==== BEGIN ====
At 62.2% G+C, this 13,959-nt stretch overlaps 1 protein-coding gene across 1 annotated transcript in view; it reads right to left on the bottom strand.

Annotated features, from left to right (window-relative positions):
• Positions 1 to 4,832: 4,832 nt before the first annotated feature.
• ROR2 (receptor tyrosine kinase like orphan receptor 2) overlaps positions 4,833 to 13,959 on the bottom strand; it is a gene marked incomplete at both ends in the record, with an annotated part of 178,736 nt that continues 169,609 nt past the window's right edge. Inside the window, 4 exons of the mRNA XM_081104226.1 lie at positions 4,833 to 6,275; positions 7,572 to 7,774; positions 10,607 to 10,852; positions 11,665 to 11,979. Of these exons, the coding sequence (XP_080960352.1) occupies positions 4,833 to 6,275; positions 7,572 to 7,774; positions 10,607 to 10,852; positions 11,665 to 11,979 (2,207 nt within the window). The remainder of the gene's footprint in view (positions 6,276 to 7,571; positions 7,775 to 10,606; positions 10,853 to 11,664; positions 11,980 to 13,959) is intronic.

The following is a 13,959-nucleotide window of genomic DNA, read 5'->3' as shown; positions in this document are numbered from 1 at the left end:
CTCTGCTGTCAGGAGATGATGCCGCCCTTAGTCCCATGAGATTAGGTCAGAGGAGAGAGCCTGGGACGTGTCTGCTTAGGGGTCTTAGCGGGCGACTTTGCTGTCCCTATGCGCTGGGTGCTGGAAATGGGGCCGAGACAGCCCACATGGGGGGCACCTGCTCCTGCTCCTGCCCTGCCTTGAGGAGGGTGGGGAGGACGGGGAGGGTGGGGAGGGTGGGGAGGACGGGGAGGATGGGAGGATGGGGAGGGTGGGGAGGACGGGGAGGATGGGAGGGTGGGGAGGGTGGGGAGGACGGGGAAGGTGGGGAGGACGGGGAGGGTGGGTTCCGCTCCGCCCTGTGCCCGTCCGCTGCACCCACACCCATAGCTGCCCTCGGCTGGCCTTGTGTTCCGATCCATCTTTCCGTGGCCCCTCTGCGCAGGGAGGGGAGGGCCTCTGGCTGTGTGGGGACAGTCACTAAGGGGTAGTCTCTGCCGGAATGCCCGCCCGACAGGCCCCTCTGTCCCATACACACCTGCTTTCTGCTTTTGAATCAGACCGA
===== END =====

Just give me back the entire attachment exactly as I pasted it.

At 62.2% G+C, this 13,959-nt stretch overlaps 1 protein-coding gene across 1 annotated transcript in view; it reads right to left on the bottom strand.

Annotated features, from left to right (window-relative positions):
• Positions 1 to 4,832: 4,832 nt before the first annotated feature.
• ROR2 (receptor tyrosine kinase like orphan receptor 2) overlaps positions 4,833 to 13,959 on the bottom strand; it is a gene marked incomplete at both ends in the record, with an annotated part of 178,736 nt that continues 169,609 nt past the window's right edge. Inside the window, 4 exons of the mRNA XM_081104226.1 lie at positions 4,833 to 6,275; positions 7,572 to 7,774; positions 10,607 to 10,852; positions 11,665 to 11,979. Of these exons, the coding sequence (XP_080960352.1) occupies positions 4,833 to 6,275; positions 7,572 to 7,774; positions 10,607 to 10,852; positions 11,665 to 11,979 (2,207 nt within the window). The remainder of the gene's footprint in view (positions 6,276 to 7,571; positions 7,775 to 10,606; positions 10,853 to 11,664; positions 11,980 to 13,959) is intronic.

The following is a 13,959-nucleotide window of genomic DNA, read 5'->3' as shown; positions in this document are numbered from 1 at the left end:
CTCTGCTGTCAGGAGATGATGCCGCCCTTAGTCCCATGAGATTAGGTCAGAGGAGAGAGCCTGGGACGTGTCTGCTTAGGGGTCTTAGCGGGCGACTTTGCTGTCCCTATGCGCTGGGTGCTGGAAATGGGGCCGAGACAGCCCACATGGGGGGCACCTGCTCCTGCTCCTGCCCTGCCTTGAGGAGGGTGGGGAGGACGGGGAGGGTGGGGAGGGTGGGGAGGACGGGGAGGATGGGAGGATGGGGAGGGTGGGGAGGACGGGGAGGATGGGAGGGTGGGGAGGGTGGGGAGGACGGGGAAGGTGGGGAGGACGGGGAGGGTGGGTTCCGCTCCGCCCTGTGCCCGTCCGCTGCACCCACACCCATAGCTGCCCTCGGCTGGCCTTGTGTTCCGATCCATCTTTCCGTGGCCCCTCTGCGCAGGGAGGGGAGGGCCTCTGGCTGTGTGGGGACAGTCACTAAGGGGTAGTCTCTGCCGGAATGCCCGCCCGACAGGCCCCTCTGTCCCATACACACCTGCTTTCTGCTTTTGAATCAGACCGA